If you read my book Not to Spoil the Ending… but everything is going to be ok, you might recall David. He came into my life shortly after Adam died in a professional situation, and through a courageous act of compassion that he made on behalf of a friend, he inspired me to be more deliberate in my kindness. David and I have yet to meet in person (although he was on the zoom for my book launch), but we caught up last week over the phone. Though our conversations typically tend to be upbeat and inspiring for both of us, we found ourselves bemoaning the state of things, especially for youth. I shared worries about young males, examples of young men I’ve worked with or been connected to who are lacking direction, depressed, unmotivated, and feel fear about the future, or addicted to their phones; as well my concerns about increased local gang violence and even a recent teenage murder in my community. David spoke about families he knew impacted by suicide, both young women connected to social media. “Wow. Suicide in girls, and homicide for boys. What a mess. Yikes.” Since we both tend to be positive and goal driven, we moved on to brainstorming. But it’s a big nut. …
The small print title for this blog is “connecting to what’s real under the noise.” Every post connects to it, and I got thinking about it this week in relation to my conversation with David, the state of things, and a lack of hope and disconnect, even disregard, for life in too many young people. Why is it all so meaningless and disposable?
If you’re around my age (early 50’s) you’ve lived through a gradually subtle but dramatic change in our world, a shift from a person to systems driven culture. As an example, your memories of going to the doctor growing up are likely more personal than your children’s. In first grade I almost died of a ruptured appendix. My mom rushed me to Dr. Whitten, who brought us right in, knew me well enough to see from my black-circled eyes and green pallor how sick I was, and called the hospital so they would be ready when I arrived. My godfather, Dr. Mannix, was the surgeon who saved my life, and a week later took my stitches out on his back porch, cajoling my allegiance from the Met’s to the Red Sox. The individual connection and attention was so impactful that I wore a Boston hat for the next several years, despite my strong family loyalty to the NY underdogs of the day. How many of our kids have grown up that way? Would the pediatrician recognize your child if they bumped into each other in a store? Today’s decisions about care seem to be determined less by a doctor’s expertise, intuition, and observation of the individual present, than an insurance industry’s compilation of data. How have we gotten to a place where numbers and dollar signs in an electronic cloud are considered more real than the two lives in an examining room?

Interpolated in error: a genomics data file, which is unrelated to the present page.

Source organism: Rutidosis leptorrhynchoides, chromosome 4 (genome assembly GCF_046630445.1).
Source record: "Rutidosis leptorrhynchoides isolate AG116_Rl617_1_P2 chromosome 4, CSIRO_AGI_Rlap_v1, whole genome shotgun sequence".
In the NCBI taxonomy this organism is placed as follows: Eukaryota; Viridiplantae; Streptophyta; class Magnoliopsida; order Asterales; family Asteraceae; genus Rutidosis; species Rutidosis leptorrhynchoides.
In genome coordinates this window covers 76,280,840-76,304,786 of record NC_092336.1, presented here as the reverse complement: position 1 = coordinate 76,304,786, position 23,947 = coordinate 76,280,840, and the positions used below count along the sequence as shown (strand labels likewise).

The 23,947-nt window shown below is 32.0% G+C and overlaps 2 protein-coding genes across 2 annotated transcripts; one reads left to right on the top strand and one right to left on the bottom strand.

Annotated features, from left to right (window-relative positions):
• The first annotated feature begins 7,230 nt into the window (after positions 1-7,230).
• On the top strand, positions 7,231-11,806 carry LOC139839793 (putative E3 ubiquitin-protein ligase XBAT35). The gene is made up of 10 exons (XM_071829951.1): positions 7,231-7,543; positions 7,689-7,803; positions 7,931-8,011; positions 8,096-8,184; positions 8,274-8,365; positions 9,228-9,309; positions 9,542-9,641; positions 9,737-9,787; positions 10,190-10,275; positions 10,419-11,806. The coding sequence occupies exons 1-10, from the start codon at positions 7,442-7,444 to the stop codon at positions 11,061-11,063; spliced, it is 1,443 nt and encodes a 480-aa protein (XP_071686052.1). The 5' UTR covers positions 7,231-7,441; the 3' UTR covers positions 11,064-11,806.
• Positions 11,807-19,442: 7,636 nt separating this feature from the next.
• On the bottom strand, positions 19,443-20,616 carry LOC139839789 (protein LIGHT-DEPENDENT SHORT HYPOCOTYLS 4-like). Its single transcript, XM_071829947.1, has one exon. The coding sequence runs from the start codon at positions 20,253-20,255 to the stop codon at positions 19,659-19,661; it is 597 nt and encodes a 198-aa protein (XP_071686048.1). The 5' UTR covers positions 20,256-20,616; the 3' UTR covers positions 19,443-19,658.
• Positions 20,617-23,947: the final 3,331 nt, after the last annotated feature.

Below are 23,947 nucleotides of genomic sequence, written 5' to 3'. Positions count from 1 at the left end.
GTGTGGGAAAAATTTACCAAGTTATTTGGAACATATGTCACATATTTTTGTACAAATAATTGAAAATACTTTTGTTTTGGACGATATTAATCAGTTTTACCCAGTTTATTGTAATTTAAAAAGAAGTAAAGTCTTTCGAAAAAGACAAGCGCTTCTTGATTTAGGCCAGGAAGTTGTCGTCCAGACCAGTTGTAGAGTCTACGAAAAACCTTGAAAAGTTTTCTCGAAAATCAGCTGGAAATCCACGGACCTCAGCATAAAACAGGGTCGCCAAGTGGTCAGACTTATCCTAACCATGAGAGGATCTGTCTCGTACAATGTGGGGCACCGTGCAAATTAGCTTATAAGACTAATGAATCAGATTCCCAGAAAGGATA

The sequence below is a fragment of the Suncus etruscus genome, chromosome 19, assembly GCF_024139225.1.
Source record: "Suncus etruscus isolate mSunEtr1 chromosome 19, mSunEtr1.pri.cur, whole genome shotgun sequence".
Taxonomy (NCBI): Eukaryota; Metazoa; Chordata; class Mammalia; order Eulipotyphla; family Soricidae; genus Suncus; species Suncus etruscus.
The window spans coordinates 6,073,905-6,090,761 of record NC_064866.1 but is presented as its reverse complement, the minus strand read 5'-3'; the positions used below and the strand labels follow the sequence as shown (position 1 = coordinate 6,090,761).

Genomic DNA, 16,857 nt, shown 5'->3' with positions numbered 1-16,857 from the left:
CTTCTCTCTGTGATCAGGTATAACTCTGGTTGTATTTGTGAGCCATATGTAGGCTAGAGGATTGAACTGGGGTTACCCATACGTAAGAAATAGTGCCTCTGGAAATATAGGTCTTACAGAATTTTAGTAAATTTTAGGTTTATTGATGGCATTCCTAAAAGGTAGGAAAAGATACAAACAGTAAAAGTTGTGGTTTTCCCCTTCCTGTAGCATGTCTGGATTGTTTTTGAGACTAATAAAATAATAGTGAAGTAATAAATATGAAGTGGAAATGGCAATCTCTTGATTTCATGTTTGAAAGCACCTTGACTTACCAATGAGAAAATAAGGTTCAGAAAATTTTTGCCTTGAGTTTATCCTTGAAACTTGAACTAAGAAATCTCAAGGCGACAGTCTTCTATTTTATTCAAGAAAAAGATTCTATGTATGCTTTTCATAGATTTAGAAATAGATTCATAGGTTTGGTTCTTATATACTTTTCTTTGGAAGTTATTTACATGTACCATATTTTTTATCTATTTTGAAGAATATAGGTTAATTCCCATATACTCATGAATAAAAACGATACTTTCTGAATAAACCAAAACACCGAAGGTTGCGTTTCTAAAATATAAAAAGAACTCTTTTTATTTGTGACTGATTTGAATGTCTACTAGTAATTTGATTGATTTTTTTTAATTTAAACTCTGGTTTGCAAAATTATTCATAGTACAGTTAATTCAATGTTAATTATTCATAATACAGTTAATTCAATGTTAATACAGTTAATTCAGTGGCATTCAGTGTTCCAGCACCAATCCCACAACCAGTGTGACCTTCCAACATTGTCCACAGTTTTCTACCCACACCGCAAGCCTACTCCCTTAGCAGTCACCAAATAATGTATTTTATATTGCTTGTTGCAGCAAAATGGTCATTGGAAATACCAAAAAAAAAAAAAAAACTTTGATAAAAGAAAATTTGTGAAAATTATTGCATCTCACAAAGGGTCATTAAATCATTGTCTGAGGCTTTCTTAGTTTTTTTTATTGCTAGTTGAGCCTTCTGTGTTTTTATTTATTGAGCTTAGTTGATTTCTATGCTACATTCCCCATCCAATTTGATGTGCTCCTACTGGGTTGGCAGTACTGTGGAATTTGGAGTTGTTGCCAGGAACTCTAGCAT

Education has experienced a similar shift. I know so many excellent teachers, talented experts connected with the individual kids at the desks in front of them, but burnt by system-driven mandates, one-size-fits-all lesson “modules”, a data-based assessment system completely disconnected from the real individual lives in their classrooms, etc. And what do we have to show for all that the system has piled on in the name of accountability and outcomes? Despite data trend lines slope upwards, is there anyone who’d argue that education today is better?
Even in my non-profit experience, a career supporting a vulnerable population of individuals with disabilities, more and more attention and effort gets sucked from the services we provide, the individuals that we serve and their outcomes, towards institutional system processes and procedures. …
So, perhaps you’re here this morning bleary-eyed from the lost “spring ahead” hour, looking for some hopeful inspiration, and feel let down after last week’s island sunshine… ¡Lo siento! … But, maybe there’s some hope to be found in the ideas of that post about “real.” Because underneath the bulky weight of all of that noise and distraction of data, systems, and protocols, there are, of course, real doctors, real teachers, and real people serving individuals with disabilities, or any other vulnerable persons who need their support, real people striving to balance the conflicting priorities, and stay connected to the real human lives in front of them.
The answers are bigger than me or any wisdom that my limited time on this planet would enable, despite my own very “real” experiences. But something very important, that I only learned in the darkest depths, was an awareness of light, something very real within me, that facilitated my own recovery and inner peace. Perhaps in society’s efforts to become more efficient and profitable, that shift from the actual people to the data supposedly representing them had more of impact on a generation who’s grown up in it than we realized. But, maybe in a similar way, as things continue to feel heavy, seemingly unsolvable, and dark, what’s real – the individual lights of the persons doing the helping and those being helped – will percolate, bringing meaning, and life, back to our world, and (hopefully quickly) to our young people.
And to help prod it along, we might make a point of being attentive, to notice the actual real people who we encounter or pass in the midst of our daily distraction, and to connect with what’s real under the noise!